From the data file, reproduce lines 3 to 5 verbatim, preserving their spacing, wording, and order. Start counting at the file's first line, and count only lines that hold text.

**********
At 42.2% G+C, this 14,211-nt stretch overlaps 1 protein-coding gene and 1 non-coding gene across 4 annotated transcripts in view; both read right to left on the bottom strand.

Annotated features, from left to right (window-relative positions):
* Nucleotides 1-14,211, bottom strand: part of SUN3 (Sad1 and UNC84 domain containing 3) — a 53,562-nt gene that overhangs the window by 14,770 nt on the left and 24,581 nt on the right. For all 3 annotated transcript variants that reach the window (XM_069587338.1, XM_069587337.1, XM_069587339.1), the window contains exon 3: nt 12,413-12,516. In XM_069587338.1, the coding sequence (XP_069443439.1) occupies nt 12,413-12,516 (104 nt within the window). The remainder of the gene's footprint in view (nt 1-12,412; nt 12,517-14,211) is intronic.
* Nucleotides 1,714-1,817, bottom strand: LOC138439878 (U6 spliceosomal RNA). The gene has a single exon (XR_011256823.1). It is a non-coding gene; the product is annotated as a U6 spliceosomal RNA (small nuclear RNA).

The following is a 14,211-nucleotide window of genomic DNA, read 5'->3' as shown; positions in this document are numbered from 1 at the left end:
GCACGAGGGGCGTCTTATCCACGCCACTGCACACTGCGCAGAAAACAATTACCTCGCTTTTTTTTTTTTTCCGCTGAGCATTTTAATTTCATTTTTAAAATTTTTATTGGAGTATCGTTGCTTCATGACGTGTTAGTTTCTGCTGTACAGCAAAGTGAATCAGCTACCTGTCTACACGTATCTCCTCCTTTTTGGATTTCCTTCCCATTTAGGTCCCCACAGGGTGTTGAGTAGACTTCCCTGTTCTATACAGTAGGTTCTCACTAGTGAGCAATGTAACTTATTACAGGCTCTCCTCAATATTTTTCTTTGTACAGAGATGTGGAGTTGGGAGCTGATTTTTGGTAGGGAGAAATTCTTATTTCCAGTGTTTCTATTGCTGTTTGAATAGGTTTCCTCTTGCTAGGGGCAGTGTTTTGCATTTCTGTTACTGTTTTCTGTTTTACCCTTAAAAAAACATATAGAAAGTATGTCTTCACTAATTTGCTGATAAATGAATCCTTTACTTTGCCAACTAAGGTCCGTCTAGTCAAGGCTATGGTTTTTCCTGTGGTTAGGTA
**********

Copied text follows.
* Nucleotides 1-14,211, bottom strand: part of SUN3 (Sad1 and UNC84 domain containing 3) — a 53,562-nt gene that overhangs the window by 14,770 nt on the left and 24,581 nt on the right. For all 3 annotated transcript variants that reach the window (XM_069587338.1, XM_069587337.1, XM_069587339.1), the window contains exon 3: nt 12,413-12,516. In XM_069587338.1, the coding sequence (XP_069443439.1) occupies nt 12,413-12,516 (104 nt within the window). The remainder of the gene's footprint in view (nt 1-12,412; nt 12,517-14,211) is intronic.
* Nucleotides 1,714-1,817, bottom strand: LOC138439878 (U6 spliceosomal RNA). The gene has a single exon (XR_011256823.1). It is a non-coding gene; the product is annotated as a U6 spliceosomal RNA (small nuclear RNA).

The following is a 14,211-nucleotide window of genomic DNA, read 5'->3' as shown; positions in this document are numbered from 1 at the left end: